- Helping your child to develop basic life skills, such as independence, confidence, and resilience
- Helping with educational issues, e.g. offering home schooling or extra tutoring on subjects which your child may be struggling with
- Assisting with homework tasks
- Helping your chid to learn other skills, such as a musical instrument, a language, or a sport
- Offering a shoulder to lean on during difficult times, e.g. a bond of trust with someone “outside” of the family, which is often easier for some children to do
A governess is able to offer educational support to a child who is struggling in a specific subject, and can therefore reinforce what they have learnt in school and help with their understanding of any specific parts which they couldn’t grasp. For example, a child may struggle with maths and they may be studying algebra during that term. This is a subject which many children struggle to understand and grasp, and as a result they try and patch their way through the term, doing the basics and hoping to move on to a slightly easier topic next term.
That approach might be common, but it’s not an approach which is going to help them learn and understand the task at hand. Instead, employing the services of a governess means that your child can sit down in their own surroundings, feeling comfortable, with someone they have developed a bond of trust with, and someone who understands them as a person, rather than as being part of a class.
The governess can then work through the topic with your child, speaking to them in a way they understand best. Teachers in school are so busy these days, they have a class of 30 or even more students to teach, and this means they simply don’t have the time to sit down and talk directly to every student and help them with areas they’re struggling with. Every child responds differently to different teaching methods, so your governess is able to do this in the most personalised of ways, therefore helping your child to master algebra, and use it as it is supposed to be used.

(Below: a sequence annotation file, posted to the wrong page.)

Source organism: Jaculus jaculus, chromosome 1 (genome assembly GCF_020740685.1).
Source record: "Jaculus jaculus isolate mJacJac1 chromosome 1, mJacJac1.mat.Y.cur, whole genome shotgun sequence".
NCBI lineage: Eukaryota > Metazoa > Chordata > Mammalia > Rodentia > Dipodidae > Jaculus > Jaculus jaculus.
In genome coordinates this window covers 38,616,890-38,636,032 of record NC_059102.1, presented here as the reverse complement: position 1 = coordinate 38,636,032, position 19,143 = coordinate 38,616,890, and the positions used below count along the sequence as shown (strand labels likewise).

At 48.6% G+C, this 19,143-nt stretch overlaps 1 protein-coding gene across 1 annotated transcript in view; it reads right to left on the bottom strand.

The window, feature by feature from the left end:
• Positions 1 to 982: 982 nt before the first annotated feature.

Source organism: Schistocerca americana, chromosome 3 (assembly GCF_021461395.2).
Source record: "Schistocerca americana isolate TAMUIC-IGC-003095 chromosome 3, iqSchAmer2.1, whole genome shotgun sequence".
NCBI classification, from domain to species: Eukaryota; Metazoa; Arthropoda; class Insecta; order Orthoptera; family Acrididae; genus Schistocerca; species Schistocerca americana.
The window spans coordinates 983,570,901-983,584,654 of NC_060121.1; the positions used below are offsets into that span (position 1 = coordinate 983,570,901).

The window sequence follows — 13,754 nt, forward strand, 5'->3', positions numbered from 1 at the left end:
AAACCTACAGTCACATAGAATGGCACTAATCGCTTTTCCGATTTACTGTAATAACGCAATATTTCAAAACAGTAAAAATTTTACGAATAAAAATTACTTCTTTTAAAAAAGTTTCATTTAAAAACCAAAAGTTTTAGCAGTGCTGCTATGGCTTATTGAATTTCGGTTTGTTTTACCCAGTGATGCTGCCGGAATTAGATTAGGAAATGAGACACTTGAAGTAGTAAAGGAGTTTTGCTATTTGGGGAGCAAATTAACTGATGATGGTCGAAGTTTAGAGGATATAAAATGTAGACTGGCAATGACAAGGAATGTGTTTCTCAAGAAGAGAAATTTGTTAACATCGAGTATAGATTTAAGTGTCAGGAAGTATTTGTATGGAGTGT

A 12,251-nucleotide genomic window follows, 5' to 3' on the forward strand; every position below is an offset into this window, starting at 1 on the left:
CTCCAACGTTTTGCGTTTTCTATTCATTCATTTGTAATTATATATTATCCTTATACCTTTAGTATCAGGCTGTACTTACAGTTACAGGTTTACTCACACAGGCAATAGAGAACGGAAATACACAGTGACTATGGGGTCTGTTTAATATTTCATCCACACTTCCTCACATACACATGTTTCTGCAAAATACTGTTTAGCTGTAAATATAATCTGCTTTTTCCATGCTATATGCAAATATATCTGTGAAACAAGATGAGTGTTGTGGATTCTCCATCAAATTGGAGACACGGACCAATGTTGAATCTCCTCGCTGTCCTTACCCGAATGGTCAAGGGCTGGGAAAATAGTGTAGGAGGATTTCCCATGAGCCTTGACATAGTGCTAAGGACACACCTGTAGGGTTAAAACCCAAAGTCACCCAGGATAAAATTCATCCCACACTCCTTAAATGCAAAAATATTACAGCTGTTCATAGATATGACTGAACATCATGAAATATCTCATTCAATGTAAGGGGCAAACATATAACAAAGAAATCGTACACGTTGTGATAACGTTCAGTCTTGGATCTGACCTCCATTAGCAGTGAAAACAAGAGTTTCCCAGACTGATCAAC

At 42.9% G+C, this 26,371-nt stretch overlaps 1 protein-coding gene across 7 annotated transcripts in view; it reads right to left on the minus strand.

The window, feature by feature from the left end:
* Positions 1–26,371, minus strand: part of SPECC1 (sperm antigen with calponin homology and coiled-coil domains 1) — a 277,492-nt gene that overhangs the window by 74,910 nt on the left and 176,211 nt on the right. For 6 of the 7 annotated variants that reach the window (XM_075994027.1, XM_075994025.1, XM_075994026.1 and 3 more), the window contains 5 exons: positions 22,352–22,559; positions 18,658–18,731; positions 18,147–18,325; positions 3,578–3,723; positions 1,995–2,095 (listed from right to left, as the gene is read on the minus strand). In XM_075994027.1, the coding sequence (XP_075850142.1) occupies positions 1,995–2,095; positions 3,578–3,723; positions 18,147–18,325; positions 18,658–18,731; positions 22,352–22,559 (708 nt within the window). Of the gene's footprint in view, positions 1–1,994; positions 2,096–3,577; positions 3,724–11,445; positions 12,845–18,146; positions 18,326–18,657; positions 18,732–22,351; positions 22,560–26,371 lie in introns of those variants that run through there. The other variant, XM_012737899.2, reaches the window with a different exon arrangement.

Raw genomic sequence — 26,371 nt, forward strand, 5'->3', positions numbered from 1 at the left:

This is true of any subject, be it English, Science, and any other subject that your child finds to be personal Everest.
This approach really does give your child the best of both worlds. They remain in school, forming friendships with their peers and learning social skills first hand, but they have back-up from their governess to help with subjects that need further reinforcement. Homework is also far less likely to be something which is simply done quick on a Sunday night! Your governess can sit down and work through homework with your child, making sure that they actually understand the task at hand and think about the task carefully.
All of this helps your child to develop educationally far better, whilst giving them greater confidence in their ability. A confident child will go far; they don’t have to be the strongest educationally-speaking in order to succeed in life to a large degree, but doing their very best, and doing it with confidence, will allow them to seek out opportunities to better themselves as they become a little older, and can make important life-affirming choices for themselves.
The End of Summer is Nigh
With just a few weeks until the kids go back to school for the start of the new school year, it’s important to think carefully about your child’s educational future. Are they in the right place currently? Do they need extra help? If so, how are you going to implement that help for them?
A governess is the ideal way to cover several bases in one go – not only does your child have a firm and constant presence in order to help with childcare duties when you are unable to be home, due to work or other responsibilities, but they also have someone who can help them with their schoolwork, someone who is educationally trained in the current UK National Curriculum.
So, if summer has been wonderful and you’re lamenting the end of the school holidays, turn your attention to these important decisions and explore whether you can help your child do their very best over the new term and beyond. On the other hand, if the school holidays have been quite the challenge, the end is in sight! Either way, these educational choices are important and there is no better time than the start of a new term.